26 August 2008
Desert's Edge, dir. Rob Lowe (1997)
Rob Lowe's debut as a writer and director was not all that great for me. I wanted to like it, because I really like Rob, and he appears to me to be quite smart and informed. But he's clearly not a writer -- or at least at this point in his career he wasn't. But I suppose I don't expect him to be for any other reason that he elected to pick up a pen and write something. He might have given it to Aaron Sorkin or someone to go over because there are a lot of character inconsistencies and character-related plot issues, and the ultimate message left me way cold, especially after seeing what Robert Harmon did with China Lake with a similar setting and running time.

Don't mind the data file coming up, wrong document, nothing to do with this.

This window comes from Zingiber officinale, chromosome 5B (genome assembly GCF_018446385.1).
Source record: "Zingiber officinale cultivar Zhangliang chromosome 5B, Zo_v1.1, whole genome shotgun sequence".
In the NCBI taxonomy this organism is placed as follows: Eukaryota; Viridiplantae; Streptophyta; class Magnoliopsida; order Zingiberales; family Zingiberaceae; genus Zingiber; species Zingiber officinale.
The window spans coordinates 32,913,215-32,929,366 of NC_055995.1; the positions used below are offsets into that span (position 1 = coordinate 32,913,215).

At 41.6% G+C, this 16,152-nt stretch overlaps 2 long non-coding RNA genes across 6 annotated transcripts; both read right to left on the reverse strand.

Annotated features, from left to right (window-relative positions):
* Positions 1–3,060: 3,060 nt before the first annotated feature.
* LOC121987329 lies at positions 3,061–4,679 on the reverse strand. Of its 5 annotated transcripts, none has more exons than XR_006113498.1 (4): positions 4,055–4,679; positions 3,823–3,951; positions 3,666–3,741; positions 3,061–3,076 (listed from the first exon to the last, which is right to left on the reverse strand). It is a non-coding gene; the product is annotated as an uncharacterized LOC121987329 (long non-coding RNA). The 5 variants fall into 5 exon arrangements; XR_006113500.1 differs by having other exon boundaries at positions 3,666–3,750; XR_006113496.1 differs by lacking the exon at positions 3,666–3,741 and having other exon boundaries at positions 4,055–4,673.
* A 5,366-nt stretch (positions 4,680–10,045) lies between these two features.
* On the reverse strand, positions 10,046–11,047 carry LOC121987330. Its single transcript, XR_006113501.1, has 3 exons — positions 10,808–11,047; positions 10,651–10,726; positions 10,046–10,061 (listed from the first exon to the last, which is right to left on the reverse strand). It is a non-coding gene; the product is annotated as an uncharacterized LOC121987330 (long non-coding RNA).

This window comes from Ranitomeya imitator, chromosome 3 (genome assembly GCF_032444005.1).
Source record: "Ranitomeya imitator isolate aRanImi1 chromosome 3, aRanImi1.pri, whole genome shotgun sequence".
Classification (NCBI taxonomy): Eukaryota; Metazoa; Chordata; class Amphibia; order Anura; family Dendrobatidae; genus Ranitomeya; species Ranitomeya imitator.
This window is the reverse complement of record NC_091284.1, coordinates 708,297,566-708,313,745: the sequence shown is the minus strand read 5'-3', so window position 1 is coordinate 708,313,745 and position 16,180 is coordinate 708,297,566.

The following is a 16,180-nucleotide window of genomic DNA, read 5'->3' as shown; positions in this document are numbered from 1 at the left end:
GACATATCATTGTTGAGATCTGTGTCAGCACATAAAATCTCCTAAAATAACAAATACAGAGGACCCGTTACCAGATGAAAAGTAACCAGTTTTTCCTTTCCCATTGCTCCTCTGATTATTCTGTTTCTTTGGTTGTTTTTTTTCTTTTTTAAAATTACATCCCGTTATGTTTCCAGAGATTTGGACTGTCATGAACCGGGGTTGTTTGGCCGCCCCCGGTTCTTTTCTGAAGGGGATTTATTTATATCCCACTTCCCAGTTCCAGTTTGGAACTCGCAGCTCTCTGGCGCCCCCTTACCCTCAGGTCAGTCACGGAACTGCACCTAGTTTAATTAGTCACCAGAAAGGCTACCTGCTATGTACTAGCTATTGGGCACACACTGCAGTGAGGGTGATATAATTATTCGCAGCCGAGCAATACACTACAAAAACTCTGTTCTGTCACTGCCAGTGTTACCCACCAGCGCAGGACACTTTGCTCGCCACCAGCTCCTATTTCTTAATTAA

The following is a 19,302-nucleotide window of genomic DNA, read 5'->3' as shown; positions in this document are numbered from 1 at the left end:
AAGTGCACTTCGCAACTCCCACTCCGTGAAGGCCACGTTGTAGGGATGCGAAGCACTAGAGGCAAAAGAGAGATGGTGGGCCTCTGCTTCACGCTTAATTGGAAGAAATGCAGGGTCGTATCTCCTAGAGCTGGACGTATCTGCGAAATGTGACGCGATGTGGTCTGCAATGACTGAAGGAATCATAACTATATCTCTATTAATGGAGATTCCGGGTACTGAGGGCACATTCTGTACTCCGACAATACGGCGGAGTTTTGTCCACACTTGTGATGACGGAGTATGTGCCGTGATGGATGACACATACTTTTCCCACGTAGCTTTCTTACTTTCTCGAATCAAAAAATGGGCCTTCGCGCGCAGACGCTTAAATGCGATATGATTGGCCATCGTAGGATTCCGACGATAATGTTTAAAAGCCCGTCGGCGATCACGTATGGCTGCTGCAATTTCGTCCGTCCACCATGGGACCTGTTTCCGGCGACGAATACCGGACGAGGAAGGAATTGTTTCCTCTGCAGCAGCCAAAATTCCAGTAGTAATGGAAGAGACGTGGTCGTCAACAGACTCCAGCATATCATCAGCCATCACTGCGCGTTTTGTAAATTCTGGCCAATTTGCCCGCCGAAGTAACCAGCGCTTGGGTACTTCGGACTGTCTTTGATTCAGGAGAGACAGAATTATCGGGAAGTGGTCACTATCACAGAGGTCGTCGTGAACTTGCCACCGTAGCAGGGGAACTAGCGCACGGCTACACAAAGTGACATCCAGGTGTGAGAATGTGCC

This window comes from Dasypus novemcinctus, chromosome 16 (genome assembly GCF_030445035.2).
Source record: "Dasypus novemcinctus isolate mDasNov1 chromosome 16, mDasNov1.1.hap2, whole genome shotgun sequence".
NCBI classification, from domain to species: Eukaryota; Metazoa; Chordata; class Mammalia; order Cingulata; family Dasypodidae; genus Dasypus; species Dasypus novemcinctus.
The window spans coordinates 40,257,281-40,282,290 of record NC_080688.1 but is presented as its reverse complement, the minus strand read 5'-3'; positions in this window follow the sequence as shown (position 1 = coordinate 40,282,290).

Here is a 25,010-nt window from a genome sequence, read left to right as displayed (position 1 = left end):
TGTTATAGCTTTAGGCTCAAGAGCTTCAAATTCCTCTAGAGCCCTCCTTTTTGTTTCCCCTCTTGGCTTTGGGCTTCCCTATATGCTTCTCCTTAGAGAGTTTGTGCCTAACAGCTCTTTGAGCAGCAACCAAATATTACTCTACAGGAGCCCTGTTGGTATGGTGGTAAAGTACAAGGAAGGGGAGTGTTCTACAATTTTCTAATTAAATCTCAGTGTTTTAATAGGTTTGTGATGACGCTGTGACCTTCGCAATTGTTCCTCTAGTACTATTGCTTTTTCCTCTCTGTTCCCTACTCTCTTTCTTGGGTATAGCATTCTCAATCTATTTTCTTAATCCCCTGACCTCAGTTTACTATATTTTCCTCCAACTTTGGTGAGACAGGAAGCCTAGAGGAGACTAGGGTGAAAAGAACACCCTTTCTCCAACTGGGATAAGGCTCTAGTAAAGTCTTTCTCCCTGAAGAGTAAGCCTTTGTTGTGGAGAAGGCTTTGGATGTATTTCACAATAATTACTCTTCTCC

Still, I guess props to Rob for having a hearty go. I just didn't see anything in it that made me want to see more.
The gist is this: You've got a known violent guy and a wannabe actress travelling together as to a photo shoot involving guns. Much of the film is taken up with car ride to the location where the girl alters her personality about five times in order, I assume, for the audience to see the different sides of the guy, played with regular over-the-top-ish-ness by Matt Frewer. One minute the girl wants to blow him, the next she hates his guts and thinks he's a creepy old man, and then she's happy to pose around on the rocks for him pointing a gun at her head. So, who is she and why do I care about her? And he's an asshole, so why do I care about him?
The gun goes off, and Frewer must pick up the pieces. All this time, he's been talking to his lawyer about the situation, and we see flashbacks from all perspectives, even though the whole story is one long flashback of his, so that causes issues.
Ugh -- there's a story in there, but no one really knows what it is. Least of all, it would seem, the one who should -- the writer.